New Zealand and Australia mark the anniversary each year, remembering not only those who died at Gallipoli, but all who have served their country in times of war. 

Anzac Services in the UK

Anzac Services in London

Anzac Services outside of London

Anniversary of the Gallipoli landings

Anzac Day is when New Zealand, Australia and other countries remember those who fought and died defending their country, at one of the Commemoration Services held in the United Kingdom. 

Significance of Anzac Day

ANZAC stands for Australian and New Zealand Army Corps.  April 25th marks the first major military action fought by the Australian and New Zealand forces during World War 1, at Gallipoli.

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New Zealand and Australia mark the anniversary each year, remembering not only those who died at Gallipoli, but all who have served their country in times of war.  Details on services the High Commission holds in London can be found under the appropriate section listed on the left hand side of this page. Details on services held outside of London will be added as we receive details from the various Parishes.


Anzac Cove
Anzac Cove
In 1915, Australian and New Zealand soldiers formed part of the allied expedition that set out to capture the Gallipoli peninsula in order to open the Dardanelles to the allied navies. The ultimate objective was to capture Constantinople (now Istanbul in Turkey), the capital of the Ottoman Empire, an ally of Germany.

The New Zealand Expeditionary Force, which left New Zealand in October 1914, combined with their Australian counterparts to form the Australian and New Zealand Army Corps (ANZAC). Along with some British units they mounted an amphibious expedition.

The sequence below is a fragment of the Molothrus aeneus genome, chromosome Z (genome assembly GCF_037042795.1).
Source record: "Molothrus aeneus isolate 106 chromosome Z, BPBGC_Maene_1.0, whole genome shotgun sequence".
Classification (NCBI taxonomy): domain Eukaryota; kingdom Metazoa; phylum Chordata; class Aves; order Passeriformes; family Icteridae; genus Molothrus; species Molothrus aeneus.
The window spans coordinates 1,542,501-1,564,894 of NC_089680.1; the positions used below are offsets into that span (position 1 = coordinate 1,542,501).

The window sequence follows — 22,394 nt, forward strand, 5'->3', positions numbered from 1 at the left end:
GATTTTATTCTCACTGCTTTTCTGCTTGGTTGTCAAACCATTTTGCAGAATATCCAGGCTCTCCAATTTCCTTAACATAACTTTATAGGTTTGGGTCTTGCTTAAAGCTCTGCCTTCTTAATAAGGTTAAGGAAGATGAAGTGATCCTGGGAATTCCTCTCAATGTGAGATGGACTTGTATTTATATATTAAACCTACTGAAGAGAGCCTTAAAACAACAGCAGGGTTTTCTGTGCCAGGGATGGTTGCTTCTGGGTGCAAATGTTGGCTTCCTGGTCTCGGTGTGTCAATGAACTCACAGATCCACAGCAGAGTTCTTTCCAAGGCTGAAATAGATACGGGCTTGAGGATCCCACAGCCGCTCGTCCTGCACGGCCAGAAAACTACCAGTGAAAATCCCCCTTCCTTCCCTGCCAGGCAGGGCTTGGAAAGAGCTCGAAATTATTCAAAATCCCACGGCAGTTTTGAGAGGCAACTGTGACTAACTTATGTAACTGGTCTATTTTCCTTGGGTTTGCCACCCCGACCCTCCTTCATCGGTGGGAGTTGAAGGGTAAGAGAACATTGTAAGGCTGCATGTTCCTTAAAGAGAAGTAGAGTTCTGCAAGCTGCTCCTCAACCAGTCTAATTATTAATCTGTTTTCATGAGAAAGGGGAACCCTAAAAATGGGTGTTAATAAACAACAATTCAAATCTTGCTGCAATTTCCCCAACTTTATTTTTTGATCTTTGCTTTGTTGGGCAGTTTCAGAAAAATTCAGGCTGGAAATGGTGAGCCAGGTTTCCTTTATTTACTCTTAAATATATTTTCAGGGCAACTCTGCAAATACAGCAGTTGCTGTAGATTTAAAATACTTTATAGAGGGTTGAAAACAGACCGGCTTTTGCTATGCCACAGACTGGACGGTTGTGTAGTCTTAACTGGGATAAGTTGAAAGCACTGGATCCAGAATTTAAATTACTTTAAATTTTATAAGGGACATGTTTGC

The Australian and New Zealand forces landed on Gallipoli on 25 April, meeting fierce resistance. The Gallipoli assault ended some eight months later as a saga of errors and horrors - the planners making the errors and the men enduring the horrors.

The infantry were not trained properly to land from the sea, were inadequately supplied with artillery shells, had no grenades, were without engineers or material for the construction of piers, were never fully supplied with other material and never reinforced quickly enough or in sufficient numbers.


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The cost to New Zealand was 2, 721 dead and 4, 725 injured (some of whom subsequently died) - a staggering 88 per cent casualty rate. 

New Zealand and Australia's reaction to the 'debt of suffering' was to establish Anzac Day as an annual day of commemoration on 25 April.

Although the Gallipoli campaign failed in its military objectives, the Australian and New Zealand actions during the campaign left a powerful legacy. The creation of what became known as the “Anzac legend” has become an important part of the identity of both nations. 

More information about Anzac Day can be found at (external link)

First World War Centenary

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The First World War (1914–1918) was one of the most significant events of the 20th Century and had a seismic impact on New Zealand society.

The centenary of New Zealand's participation in the First World War will be marked over several years with many different commemorative projects and activities.  The New Zealand Government has developed WW100, a programme to mark the First World War centenary from 2014 to 2018.

More information can be found at the New Zealand WW100 website here (external link)

They shall grow not old, as we that are left grow old
Age shall not weary them, nor the years condemn
At the going down of the sun, and in the morning
we will remember them
- Laurence Binyon-